: a muddy area or one filled with dust used by animals for wallowing
: a depression formed by or as if by the wallowing of animals
: a state of degradation or degeneracy
elephants wallowing in the river
Buffalo wallow in mud to keep away flies.
Recent Examples on the Web
San Diego can wallow in the bliss of swinging a wrecking ball through the Dodgers, but not the team that represents it.
Bryce Millercolumnist, San Diego Union-Tribune, 17 Oct. 2022 Her characters wallow in dark hollows with little light, condemned to forever repeat the horrific mistakes of previous generations.
Lorraine Berry, BostonGlobe.com, 13 Oct. 2022 No time to wallow in the loss to Antioch with a trip to Lakes awaiting.
Steve Reaven, Chicago Tribune, 29 Sep. 2022 Understanding and feeling the connection between Lestat and Louis is not the same, mind you, as wanting to endlessly wallow in their misery, or at least Louis’ ever-growing misery.
Daniel Fienberg, The Hollywood Reporter, 30 Sep. 2022 As Frank's desire to wallow in the debauchery and squalor of his youth finds a home in new roommate Charlie, the show also benefits from having Frank around to bankroll the untold schemes and scams to come.
Dennis Perkins, EW.com, 3 Sep. 2022 The suspension is sufficiently soft that a driver can just ignore speedbumps, but the 604 doesn't wallow in the corners.
Brendan Mcaleer, Car and Driver, 3 July 2022 Still, Uncoupled doesn't let Michael wallow for too long.
Andrea Mandell, PEOPLE.com, 29 July 2022 Much of Thursday’s session was about forcing her fellow-Republicans to wallow in that dishonor, and this is why the hearing both began and ended with clips of the Senate Republican leader Mitch McConnell condemning Trump’s actions.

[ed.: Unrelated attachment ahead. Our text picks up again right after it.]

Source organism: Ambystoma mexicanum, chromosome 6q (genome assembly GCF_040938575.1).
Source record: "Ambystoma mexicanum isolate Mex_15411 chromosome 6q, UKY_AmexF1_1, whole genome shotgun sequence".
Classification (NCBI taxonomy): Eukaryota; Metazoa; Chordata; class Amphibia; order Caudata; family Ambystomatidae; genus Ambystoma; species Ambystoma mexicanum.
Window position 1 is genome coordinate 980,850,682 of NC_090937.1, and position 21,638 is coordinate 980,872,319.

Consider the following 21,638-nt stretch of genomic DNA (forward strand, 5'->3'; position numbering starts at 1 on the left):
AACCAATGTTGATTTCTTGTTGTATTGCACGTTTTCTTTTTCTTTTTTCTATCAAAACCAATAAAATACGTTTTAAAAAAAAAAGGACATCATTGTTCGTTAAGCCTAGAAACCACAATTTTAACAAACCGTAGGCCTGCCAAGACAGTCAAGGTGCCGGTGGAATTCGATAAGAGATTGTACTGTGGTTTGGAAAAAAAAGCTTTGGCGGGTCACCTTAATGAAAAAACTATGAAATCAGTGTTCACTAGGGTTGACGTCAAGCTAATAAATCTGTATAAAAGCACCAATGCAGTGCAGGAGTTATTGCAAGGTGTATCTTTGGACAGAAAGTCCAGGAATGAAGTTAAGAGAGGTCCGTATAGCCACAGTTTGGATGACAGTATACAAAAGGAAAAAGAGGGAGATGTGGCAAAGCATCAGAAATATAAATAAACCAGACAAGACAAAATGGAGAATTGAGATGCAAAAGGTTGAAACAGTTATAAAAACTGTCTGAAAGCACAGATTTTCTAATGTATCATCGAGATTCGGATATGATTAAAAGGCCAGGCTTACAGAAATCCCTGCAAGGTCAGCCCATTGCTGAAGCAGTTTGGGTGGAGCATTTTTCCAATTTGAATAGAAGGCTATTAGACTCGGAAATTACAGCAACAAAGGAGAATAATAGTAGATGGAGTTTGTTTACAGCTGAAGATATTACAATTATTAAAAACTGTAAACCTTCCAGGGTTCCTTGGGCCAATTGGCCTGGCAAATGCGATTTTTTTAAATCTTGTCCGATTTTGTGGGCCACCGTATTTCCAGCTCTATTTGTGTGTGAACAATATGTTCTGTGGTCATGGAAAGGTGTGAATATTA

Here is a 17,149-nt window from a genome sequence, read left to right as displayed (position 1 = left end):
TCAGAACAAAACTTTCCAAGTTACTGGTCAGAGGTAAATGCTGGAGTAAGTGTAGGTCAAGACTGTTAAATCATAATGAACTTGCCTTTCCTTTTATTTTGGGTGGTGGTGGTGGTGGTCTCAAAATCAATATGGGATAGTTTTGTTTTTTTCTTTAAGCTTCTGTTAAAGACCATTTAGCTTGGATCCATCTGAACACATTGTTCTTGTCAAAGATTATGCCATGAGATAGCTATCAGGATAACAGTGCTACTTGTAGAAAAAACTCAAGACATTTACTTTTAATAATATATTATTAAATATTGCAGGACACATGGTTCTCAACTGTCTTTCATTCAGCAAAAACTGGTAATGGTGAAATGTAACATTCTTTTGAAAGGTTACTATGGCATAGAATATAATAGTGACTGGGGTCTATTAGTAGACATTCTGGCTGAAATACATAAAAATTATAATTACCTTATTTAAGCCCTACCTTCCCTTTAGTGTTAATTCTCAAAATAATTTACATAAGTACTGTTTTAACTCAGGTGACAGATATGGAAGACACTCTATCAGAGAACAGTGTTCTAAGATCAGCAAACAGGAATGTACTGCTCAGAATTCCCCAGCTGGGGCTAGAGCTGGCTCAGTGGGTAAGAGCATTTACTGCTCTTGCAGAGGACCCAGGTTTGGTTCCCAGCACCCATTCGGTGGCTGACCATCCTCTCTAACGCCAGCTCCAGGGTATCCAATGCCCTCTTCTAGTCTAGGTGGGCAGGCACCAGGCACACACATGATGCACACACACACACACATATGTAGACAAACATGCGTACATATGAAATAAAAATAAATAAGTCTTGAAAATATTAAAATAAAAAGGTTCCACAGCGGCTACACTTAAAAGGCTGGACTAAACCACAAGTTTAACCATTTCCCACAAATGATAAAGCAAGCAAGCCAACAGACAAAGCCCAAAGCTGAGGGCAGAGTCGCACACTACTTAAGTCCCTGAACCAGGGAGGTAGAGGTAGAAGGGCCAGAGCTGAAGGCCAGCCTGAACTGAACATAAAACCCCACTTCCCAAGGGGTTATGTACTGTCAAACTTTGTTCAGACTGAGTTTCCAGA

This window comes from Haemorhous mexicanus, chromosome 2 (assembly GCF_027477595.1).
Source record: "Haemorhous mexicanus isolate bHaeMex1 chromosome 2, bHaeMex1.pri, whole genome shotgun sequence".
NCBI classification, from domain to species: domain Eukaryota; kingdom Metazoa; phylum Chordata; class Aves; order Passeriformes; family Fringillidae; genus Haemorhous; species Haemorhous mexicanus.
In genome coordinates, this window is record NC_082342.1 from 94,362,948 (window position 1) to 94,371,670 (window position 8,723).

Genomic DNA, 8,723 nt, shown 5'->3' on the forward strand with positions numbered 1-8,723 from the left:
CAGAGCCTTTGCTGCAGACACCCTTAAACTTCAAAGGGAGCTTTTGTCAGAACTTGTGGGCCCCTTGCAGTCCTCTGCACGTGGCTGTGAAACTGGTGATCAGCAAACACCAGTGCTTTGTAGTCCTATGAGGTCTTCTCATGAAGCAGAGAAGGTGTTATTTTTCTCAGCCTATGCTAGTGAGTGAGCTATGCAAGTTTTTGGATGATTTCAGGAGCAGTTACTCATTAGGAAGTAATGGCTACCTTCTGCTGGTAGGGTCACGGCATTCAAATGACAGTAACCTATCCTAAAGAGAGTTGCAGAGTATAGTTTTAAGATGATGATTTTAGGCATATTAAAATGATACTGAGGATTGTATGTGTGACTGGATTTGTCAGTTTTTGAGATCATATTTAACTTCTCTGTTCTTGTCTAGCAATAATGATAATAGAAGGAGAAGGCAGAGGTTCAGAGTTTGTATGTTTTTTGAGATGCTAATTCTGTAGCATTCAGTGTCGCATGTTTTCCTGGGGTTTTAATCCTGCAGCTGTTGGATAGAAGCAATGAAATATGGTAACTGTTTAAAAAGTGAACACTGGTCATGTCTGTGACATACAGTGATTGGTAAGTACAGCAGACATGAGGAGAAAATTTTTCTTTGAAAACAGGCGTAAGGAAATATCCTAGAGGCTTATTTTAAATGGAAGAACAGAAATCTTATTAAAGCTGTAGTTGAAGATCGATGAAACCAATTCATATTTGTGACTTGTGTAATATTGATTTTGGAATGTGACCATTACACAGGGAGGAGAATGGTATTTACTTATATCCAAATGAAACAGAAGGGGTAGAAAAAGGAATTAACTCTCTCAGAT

Susan B. Glasser, The New Yorker, 22 July 2022
But somehow, thanks to some bold steering, ingenious staging and a potent humanity — especially in depicting the calmness that creating art gives Petrov — the movie never feels like a pitiful wallow.
Robert Abele, Los Angeles Times, 6 Oct. 2022 Hard Work, Low Pay, and a Mother’s Will to Survive, shares a lot of the scrappy spirit of the long-running Showtime hit (while avoiding its more ridiculous comic excesses) in a way that prevents Alex’s tale from feeling like a wallow.
Alan Sepinwall, Rolling Stone, 22 Sep. 2021 Brisk, brusque Beethoven has, in fact, become the norm, as predictable as the old Wagnerian wallow.
Alex Ross, The New Yorker, 23 Aug. 2021 The area is very secluded and bulls like to go to the meadow for a big drink and a refreshing splash in the wallow during midday, while their harem is sleeping off a night of debauchery.Outdoor Life, 10 Dec. 2020 The Ghost's pillowy initial response to a bump feels as if it will be followed by the wallow of a '60s land yacht, but the air springs and adaptive dampers arrest the seemingly inevitable counter heave.
Mike Duff, Car and Driver, 23 Sep. 2020 Sometimes, when all lighter diversions have failed, what a person who’s been in confinement needs is a wallow in the pitch-black mud.
Ben Brantley, New York Times, 31 May 2020 In Seoul, a shuttered restaurant wallows in an ordinarily bustling market.Washington Post, 24 Mar. 2020 The hogs cause erosion and create wallows that collect water and serve as breeding areas for mosquitoes, Aplaca said.
John Delapp, Houston Chronicle, 5 Feb. 2020 See More
These example sentences are selected automatically from various online news sources to reflect current usage of the word 'wallow.' Views expressed in the examples do not represent the opinion of Merriam-Webster or its editors. Send us feedback.
Middle English walwen "to turn oneself over and over, writhe about, roll oneself in a substance, indulge oneself unrestrainedly," going back to Old English wealwian "to roll (of a round object), to roll from side to side (of a person or animal), roll in a substance," going back to Germanic *walwōjan-, iterative derivative of a base *walw-, also in Gothic afwalwjan "to roll away (an object)," atwalwjan "to roll up to," going back to Indo-European *u̯ol-u̯-, ablaut derivative of a base *u̯el-u̯-, whence Latin volvō, volvere "to set in a circular course, cause to roll" (< *u̯eluu̯ō), Greek eilýō, eilýein "to wrap round, envelop," Armenian gelum "to twist, squeeze"
The base *u̯el-u̯- is taken to be an extension of *u̯el- "roll"—see etymology and note at welter entry 1.